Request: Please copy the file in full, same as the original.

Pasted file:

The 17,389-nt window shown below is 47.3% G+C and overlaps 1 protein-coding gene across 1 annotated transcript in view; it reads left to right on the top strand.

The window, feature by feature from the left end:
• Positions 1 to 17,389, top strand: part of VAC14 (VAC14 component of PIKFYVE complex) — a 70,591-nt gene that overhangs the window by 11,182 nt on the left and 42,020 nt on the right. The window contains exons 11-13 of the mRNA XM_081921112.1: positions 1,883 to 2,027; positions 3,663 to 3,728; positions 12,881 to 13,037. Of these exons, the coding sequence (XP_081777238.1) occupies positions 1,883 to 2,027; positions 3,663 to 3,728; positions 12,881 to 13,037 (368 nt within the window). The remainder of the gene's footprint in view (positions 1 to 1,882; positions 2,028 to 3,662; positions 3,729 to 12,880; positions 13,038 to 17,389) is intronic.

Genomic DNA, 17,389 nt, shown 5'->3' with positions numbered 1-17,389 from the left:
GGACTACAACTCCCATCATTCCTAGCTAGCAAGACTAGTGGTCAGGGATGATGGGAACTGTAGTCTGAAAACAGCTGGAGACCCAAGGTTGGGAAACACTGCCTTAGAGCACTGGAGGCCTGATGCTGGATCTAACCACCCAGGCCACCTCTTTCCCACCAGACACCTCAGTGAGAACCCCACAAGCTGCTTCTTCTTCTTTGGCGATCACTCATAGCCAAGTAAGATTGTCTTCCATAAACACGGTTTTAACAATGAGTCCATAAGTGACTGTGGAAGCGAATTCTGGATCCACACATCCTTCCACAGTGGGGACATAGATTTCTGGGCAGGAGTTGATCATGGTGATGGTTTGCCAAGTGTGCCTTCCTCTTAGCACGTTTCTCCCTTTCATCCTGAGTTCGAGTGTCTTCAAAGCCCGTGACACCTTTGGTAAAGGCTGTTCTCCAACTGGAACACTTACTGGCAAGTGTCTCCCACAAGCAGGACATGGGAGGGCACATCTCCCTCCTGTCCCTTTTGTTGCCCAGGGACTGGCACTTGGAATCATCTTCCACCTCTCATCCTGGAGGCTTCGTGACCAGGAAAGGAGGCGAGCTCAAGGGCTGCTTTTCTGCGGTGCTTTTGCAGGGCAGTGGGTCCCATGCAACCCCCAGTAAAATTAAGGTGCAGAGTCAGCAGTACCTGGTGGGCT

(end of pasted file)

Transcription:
The 17,389-nt window shown below is 47.3% G+C and overlaps 1 protein-coding gene across 1 annotated transcript in view; it reads left to right on the top strand.

The window, feature by feature from the left end:
• Positions 1 to 17,389, top strand: part of VAC14 (VAC14 component of PIKFYVE complex) — a 70,591-nt gene that overhangs the window by 11,182 nt on the left and 42,020 nt on the right. The window contains exons 11-13 of the mRNA XM_081921112.1: positions 1,883 to 2,027; positions 3,663 to 3,728; positions 12,881 to 13,037. Of these exons, the coding sequence (XP_081777238.1) occupies positions 1,883 to 2,027; positions 3,663 to 3,728; positions 12,881 to 13,037 (368 nt within the window). The remainder of the gene's footprint in view (positions 1 to 1,882; positions 2,028 to 3,662; positions 3,729 to 12,880; positions 13,038 to 17,389) is intronic.

Genomic DNA, 17,389 nt, shown 5'->3' with positions numbered 1-17,389 from the left:
GGACTACAACTCCCATCATTCCTAGCTAGCAAGACTAGTGGTCAGGGATGATGGGAACTGTAGTCTGAAAACAGCTGGAGACCCAAGGTTGGGAAACACTGCCTTAGAGCACTGGAGGCCTGATGCTGGATCTAACCACCCAGGCCACCTCTTTCCCACCAGACACCTCAGTGAGAACCCCACAAGCTGCTTCTTCTTCTTTGGCGATCACTCATAGCCAAGTAAGATTGTCTTCCATAAACACGGTTTTAACAATGAGTCCATAAGTGACTGTGGAAGCGAATTCTGGATCCACACATCCTTCCACAGTGGGGACATAGATTTCTGGGCAGGAGTTGATCATGGTGATGGTTTGCCAAGTGTGCCTTCCTCTTAGCACGTTTCTCCCTTTCATCCTGAGTTCGAGTGTCTTCAAAGCCCGTGACACCTTTGGTAAAGGCTGTTCTCCAACTGGAACACTTACTGGCAAGTGTCTCCCACAAGCAGGACATGGGAGGGCACATCTCCCTCCTGTCCCTTTTGTTGCCCAGGGACTGGCACTTGGAATCATCTTCCACCTCTCATCCTGGAGGCTTCGTGACCAGGAAAGGAGGCGAGCTCAAGGGCTGCTTTTCTGCGGTGCTTTTGCAGGGCAGTGGGTCCCATGCAACCCCCAGTAAAATTAAGGTGCAGAGTCAGCAGTACCTGGTGGGCT